A major issue of the future will be how we resolve the conflict between people who want to protect the lives of every raccoon in Christendom and those who want to kill at least half of them. From the responses to this blog’s posts, I know that many of you are aware of this widening gulf between purely human affairs and the natural world and wonder, as I do, what will come of it. So many people today live in high rises and along crowded, wall to wall streets where about the only contact they have with nature is what they experience from their balconies and decks. A popular cartoon says it all: children walking through beautiful natural scenery but never once looking up from their cell phones.
The majority of Americans today have never butchered a chicken, been sprayed by a skunk, listened to mice bowling hickory nuts across the attic floor, watched squirrels chew holes in house walls, baited a fish hook, seen the friendly neighborhood bowwow attack and tear the guts out of my still-alive ewe, milked a cow, hoed weeds, been butted by a ram, witnessed blacksnakes eating chicks, tried to stop a runaway horse, lived without electricity, found their chicken coop full of dead hens killed by wildlife, pulled a birthing calf, heard a meadowlark sing, observed cute little kitty tear a bluebird apart, etc. Without any experience in husbandry, let along wildlife management, such people develop a different attitude toward nature than those of us who have to deal firsthand with natural adversity. For example, the high rise society tends to believe that animals, or at least certain animals, have rights not unlike humans. They may agree that rat populations need to be controlled but that wild mustangs should be allowed to overrun rangeland no matter how great the expense or environmental damage. Or that deer have just as much right to the earth as humans, and it is just too bad when deer-car collisions cause both human and deer deaths.
The subject can’t even be discussed in a calm and even-handed way because there is right and wrong on both sides and hardly anyone appreciates the fact that nature is not a loving mother but an impersonal theater of life and death that does not care at all whether humans continue to exist or not. Many of us, myself included, make the issue more confusing by insisting that farmers should work with nature not against her. While that is true in many ways, it encourages people unfamiliar with the food chain battlefield to believe that we must treat animals, plants and bugs as lovingly as we are supposed to treat each other. I should be preaching that agriculture is not a love affair with mother nature but a commitment to “root, hog, or die.”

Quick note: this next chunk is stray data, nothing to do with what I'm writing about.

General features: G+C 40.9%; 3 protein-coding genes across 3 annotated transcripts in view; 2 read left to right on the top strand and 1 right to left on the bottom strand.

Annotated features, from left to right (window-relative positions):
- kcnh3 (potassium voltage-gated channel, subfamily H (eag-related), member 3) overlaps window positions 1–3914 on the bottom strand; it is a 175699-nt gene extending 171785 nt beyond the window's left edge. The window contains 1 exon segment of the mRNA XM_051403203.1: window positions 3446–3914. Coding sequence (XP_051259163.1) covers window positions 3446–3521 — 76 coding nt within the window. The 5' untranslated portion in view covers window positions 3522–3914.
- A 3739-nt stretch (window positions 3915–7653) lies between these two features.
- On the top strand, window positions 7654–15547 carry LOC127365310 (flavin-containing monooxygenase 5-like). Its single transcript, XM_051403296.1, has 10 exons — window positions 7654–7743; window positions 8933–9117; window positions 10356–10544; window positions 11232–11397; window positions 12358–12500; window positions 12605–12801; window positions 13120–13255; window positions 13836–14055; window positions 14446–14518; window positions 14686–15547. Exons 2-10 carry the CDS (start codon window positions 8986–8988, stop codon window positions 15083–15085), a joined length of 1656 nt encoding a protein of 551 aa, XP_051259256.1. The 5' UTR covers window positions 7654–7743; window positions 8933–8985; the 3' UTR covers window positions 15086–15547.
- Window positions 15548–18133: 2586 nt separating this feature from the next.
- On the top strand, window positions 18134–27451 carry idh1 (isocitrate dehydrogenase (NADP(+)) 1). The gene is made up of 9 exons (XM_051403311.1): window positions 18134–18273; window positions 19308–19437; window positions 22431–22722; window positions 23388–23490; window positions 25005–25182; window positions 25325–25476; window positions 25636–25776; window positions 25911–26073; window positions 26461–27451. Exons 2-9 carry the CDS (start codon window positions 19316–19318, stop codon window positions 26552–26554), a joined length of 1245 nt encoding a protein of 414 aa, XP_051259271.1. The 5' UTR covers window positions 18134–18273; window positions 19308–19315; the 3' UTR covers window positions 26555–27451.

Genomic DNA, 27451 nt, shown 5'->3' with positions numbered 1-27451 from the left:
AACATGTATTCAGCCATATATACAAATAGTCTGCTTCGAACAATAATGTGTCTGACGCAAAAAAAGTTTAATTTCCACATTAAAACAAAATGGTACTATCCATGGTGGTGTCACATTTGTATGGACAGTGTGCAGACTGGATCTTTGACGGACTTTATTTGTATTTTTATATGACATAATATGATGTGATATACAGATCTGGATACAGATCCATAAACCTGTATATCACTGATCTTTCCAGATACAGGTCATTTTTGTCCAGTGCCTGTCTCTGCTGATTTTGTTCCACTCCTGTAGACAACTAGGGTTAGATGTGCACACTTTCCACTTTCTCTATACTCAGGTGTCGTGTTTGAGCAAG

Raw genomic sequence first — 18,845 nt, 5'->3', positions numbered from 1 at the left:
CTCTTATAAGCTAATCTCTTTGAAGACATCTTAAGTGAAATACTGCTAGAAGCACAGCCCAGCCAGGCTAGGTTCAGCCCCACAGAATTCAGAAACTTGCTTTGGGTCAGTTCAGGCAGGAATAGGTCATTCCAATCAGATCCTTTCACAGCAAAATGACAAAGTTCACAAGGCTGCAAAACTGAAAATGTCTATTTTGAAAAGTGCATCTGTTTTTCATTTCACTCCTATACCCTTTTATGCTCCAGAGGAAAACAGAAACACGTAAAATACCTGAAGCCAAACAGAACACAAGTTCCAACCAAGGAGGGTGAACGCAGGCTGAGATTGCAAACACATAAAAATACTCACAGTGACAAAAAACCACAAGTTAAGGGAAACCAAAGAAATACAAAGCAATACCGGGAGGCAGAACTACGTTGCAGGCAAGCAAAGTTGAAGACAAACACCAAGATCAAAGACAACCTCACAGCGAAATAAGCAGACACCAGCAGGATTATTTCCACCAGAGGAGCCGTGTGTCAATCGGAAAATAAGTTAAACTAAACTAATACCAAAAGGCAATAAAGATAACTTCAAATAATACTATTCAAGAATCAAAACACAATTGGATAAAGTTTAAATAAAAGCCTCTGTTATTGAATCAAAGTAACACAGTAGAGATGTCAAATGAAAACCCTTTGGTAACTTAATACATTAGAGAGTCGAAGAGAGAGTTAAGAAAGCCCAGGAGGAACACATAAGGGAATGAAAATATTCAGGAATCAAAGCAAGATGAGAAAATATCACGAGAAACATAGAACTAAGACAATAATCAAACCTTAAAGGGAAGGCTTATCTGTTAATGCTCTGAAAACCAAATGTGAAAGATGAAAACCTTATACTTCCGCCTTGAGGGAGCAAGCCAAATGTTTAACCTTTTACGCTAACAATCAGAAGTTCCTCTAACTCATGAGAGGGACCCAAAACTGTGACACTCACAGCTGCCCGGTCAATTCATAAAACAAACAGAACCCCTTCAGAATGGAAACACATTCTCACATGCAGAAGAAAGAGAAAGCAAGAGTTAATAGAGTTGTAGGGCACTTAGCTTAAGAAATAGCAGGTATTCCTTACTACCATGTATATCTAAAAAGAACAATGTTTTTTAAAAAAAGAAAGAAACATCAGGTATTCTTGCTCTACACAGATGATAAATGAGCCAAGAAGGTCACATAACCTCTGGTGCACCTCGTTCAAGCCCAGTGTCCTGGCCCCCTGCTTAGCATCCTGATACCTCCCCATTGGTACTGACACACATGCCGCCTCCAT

I once had a really nice, cultured editor criticize me sternly when I wrote a gardening article in which I said that I killed raccoons and groundhogs in my garden just as readily as I killed rats in my barn. Killing rats she would excuse but not raccoons and groundhogs. She did not seem to see any arbitrariness in that conclusion. Then she decided to take up gardening herself. She wrote to me several years later and asked my forgiveness. She had finally cornered the groundhog that was devastating her garden in her tool shed and beaten it to death with a shovel.
I am reminded of a story that the artist Andrew Wyeth told in one of his art books. He was painting a young woman standing in her barn. The painting would become “The Virgin.” Although a full frontal nude, the picture seems almost modest in a way. The girl is not looking suggestively at the viewer, but away, as if something outside the barn is attracting her intention. “I could see her staring intently out the crack in the door,” the artist recalled. “All of a sudden she rushed out, grabbed a club, and killed a groundhog that had gotten into her father’s garden and was eating the vegetables. She just clubbed it to death. Terrific….”
That’s when I realized why Wyeth has never been well-received in the urbane circles of the current art world. Most people today would find his reaction repulsive. The silk-gloved culture of the balcony society does not understand the sharp-clawed world of the food chain. It is a hard lesson to learn. If you want to eat, something must die.